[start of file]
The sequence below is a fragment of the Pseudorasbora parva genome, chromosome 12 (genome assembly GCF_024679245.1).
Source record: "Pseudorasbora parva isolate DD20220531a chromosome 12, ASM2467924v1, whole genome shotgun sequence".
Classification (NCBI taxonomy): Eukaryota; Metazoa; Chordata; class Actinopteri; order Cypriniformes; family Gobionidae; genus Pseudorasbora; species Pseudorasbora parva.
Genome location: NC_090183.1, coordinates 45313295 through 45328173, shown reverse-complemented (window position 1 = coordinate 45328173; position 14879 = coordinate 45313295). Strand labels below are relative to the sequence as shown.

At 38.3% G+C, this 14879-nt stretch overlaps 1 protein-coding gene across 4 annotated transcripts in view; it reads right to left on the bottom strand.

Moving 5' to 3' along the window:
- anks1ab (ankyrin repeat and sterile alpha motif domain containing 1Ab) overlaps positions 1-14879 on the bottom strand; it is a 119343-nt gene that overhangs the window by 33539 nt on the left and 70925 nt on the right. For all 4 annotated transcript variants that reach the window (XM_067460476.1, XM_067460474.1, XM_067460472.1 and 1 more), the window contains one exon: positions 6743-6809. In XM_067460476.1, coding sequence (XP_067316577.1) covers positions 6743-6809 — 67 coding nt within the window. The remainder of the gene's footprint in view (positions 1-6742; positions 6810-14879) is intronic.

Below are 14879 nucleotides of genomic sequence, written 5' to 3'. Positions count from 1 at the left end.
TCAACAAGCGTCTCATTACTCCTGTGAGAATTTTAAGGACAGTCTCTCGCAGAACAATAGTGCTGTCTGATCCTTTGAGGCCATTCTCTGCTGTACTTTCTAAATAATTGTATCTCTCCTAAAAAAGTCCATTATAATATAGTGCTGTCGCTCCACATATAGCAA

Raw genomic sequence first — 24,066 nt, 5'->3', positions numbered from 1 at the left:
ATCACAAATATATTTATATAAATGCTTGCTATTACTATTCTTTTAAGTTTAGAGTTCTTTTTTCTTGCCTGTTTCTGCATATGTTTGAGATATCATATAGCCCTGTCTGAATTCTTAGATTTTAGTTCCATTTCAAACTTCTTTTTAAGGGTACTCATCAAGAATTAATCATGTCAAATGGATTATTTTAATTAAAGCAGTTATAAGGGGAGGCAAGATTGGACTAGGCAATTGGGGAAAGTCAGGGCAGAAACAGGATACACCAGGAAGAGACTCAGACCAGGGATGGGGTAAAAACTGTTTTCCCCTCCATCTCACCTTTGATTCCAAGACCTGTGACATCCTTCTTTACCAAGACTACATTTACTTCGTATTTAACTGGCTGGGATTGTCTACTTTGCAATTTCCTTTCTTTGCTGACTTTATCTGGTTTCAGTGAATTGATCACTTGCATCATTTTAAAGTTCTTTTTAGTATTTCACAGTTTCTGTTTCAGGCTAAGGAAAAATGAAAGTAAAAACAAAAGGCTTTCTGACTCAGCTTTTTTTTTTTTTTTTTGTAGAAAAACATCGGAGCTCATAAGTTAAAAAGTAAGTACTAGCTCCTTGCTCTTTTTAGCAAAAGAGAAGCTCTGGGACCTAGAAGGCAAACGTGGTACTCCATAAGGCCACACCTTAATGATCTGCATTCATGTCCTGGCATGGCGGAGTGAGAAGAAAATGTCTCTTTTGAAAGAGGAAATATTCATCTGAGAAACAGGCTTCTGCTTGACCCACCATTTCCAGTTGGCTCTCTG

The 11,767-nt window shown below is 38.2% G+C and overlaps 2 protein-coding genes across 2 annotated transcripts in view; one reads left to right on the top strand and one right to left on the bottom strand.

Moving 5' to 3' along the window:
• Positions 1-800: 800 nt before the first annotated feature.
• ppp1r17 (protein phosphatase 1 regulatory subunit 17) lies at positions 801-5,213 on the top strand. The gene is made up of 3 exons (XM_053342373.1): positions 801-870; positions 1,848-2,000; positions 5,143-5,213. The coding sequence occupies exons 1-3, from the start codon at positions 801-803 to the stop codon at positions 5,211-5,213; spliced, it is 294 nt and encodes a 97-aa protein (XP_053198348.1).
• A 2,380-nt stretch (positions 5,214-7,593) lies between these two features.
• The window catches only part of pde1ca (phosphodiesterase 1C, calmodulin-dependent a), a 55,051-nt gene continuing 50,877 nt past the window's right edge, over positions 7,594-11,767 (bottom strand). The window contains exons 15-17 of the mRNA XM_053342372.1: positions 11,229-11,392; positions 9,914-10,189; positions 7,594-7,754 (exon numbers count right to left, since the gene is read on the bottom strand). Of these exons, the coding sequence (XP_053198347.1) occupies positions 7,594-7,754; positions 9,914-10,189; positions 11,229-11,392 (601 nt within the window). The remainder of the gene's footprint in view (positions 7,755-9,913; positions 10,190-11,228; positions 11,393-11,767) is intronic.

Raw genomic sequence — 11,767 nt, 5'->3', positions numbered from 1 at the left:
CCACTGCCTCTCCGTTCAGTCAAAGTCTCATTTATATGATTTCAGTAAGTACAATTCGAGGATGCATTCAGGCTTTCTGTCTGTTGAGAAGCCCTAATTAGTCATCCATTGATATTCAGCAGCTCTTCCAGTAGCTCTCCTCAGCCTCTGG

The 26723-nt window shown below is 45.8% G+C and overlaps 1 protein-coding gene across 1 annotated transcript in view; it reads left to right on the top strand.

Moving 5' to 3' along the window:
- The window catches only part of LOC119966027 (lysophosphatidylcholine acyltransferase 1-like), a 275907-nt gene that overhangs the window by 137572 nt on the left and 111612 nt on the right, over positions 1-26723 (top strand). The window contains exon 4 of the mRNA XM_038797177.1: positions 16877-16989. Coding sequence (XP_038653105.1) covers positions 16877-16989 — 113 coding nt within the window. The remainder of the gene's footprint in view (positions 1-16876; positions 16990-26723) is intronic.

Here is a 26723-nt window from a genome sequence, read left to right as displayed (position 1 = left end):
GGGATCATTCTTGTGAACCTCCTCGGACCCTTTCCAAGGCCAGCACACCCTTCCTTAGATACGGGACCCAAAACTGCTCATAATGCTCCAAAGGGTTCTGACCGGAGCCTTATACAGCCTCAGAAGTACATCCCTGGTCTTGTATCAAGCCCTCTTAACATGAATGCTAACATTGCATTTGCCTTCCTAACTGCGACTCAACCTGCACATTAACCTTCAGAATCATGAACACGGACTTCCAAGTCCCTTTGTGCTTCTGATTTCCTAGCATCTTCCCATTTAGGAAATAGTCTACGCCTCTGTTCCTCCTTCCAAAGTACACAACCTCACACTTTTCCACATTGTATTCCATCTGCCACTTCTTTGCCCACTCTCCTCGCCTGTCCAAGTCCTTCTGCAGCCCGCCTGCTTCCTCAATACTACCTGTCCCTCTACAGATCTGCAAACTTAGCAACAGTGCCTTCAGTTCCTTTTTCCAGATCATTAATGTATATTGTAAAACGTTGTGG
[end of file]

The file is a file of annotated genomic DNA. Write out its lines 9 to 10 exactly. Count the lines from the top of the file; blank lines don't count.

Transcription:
TCAACAAGCGTCTCATTACTCCTGTGAGAATTTTAAGGACAGTCTCTCGCAGAACAATAGTGCTGTCTGATCCTTTGAGGCCATTCTCTGCTGTACTTTCTAAATAATTGTATCTCTCCTAAAAAAGTCCATTATAATATAGTGCTGTCGCTCCACATATAGCAA

Raw genomic sequence first — 24,066 nt, 5'->3', positions numbered from 1 at the left: